Man Cleverly Scams Amazon Out of $370K After He Returned Packages with Dirt

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Amazon has taken over as the e-commerce king proving time and again that no competitor even comes close to their success. They consistently have the lowest prices, and their impressive sales during their annual “Prime Day” are legendary. But one 22-year-old man allegedly took the powerhouse company for a bit of a ride to the tune of $370,000.

James Gilbert Kwarteng, who is from Spain, has been accused of fraud by Amazon after he would buy goods such as iPhones or other valuables and then return the boxes for a refund. But instead of sending the actual purchased products back, Kwarteng would send back a box of dirt that weighed the exact same weight as the product Amazon had shipped to him originally.

Ironically, Amazon doesn’t check the contents of their returns very often. It was pure dumb luck that the company caught on to this man’s illicit scheme. According to Fox 29, Amazon will scan a returned box and weigh it as a part of their return check-in, and only occasionally do employees actually open the boxes for a physical check.

Unfortunately for Kwarteng, at one point, one of his boxes became one of the randomly opened boxes. Once his fraud was discovered, the Technological Crimes Unit of the Superior Headquarters of the Balearic Islands took over the investigation from local police, and the young man was arrested and is currently out on bail.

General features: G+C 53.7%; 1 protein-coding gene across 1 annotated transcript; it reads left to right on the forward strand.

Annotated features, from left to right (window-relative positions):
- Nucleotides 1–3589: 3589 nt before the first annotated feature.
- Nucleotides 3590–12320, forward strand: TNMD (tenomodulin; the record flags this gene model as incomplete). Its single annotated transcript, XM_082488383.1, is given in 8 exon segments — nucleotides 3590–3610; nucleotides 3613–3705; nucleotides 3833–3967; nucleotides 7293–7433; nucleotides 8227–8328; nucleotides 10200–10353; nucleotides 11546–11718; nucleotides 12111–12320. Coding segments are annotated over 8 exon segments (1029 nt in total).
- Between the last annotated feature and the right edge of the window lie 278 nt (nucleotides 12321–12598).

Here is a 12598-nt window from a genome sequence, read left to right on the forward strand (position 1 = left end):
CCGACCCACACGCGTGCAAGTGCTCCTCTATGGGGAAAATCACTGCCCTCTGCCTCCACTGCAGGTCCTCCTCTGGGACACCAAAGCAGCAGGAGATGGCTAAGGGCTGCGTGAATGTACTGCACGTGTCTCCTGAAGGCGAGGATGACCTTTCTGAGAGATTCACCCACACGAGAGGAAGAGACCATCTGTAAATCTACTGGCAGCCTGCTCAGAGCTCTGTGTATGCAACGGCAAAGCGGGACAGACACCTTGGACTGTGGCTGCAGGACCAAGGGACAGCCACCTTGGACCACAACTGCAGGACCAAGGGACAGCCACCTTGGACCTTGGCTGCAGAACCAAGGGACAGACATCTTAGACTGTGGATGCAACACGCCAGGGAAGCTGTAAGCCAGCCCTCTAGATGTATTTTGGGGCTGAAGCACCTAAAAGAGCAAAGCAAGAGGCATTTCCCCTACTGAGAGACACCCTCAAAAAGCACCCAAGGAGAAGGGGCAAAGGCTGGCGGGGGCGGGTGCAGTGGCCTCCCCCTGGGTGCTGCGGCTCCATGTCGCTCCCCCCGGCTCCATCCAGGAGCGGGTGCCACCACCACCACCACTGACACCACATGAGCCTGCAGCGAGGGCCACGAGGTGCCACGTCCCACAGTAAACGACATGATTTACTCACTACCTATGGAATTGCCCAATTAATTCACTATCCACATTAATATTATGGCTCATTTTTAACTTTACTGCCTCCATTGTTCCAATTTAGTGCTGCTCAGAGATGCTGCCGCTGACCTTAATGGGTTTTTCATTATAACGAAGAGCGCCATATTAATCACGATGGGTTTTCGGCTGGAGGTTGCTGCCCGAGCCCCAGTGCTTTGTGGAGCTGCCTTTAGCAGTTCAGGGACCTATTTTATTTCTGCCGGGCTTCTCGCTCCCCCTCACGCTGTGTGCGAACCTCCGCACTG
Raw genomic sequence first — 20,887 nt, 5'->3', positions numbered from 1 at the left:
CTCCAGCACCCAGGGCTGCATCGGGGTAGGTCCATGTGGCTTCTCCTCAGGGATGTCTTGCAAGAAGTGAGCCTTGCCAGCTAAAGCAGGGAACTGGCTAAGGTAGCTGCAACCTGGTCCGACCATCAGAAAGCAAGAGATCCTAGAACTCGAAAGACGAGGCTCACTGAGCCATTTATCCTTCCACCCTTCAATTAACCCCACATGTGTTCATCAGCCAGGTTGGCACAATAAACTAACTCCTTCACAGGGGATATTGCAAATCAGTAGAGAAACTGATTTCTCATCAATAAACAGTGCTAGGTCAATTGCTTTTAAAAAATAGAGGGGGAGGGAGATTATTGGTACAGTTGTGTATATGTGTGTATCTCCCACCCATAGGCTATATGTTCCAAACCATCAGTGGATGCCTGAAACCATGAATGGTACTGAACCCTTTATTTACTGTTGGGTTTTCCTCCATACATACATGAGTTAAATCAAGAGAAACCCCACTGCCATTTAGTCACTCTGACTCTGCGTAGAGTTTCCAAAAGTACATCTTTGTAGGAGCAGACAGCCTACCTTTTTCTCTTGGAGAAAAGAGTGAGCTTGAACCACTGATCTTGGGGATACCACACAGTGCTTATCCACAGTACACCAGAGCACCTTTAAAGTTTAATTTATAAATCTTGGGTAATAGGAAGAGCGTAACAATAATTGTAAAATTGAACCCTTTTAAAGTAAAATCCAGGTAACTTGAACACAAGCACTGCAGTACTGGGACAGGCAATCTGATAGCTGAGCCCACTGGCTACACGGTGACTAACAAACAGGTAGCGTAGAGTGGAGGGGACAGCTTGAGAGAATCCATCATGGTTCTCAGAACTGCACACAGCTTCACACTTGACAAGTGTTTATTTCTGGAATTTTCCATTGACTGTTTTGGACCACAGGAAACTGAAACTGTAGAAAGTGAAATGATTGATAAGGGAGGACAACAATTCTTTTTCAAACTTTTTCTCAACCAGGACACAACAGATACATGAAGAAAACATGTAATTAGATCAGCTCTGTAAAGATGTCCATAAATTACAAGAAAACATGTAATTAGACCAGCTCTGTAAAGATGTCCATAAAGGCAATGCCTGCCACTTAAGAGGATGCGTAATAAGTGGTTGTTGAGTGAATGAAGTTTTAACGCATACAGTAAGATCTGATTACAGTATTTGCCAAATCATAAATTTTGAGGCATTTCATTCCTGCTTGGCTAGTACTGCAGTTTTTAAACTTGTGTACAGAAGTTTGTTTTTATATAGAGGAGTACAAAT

Kwarteng’s parents were also charged as the police argued they were just as liable as many packages were coming and going from their home, Business Insider reported.

Amazon has a return policy that states a product can be returned for a full refund as long as it is returned within the 30 day purchase period. Within two to five business days, a refund will be issued.

Kwarteng’s illicit activity allowed him to open his own business selling the products he scammed Amazon out of. He would promote the items as unopen and sell them as new.

This isn’t the first time the retail website was scammed out of a large amount of product and money. Back in 2017, Erin Finan and Leah Jeanette Finan from Indiana ran a similar¬†scheme, but they ripped the company off for $1.2 million.

They both pleaded guilty to the charges of mail fraud and money laundering.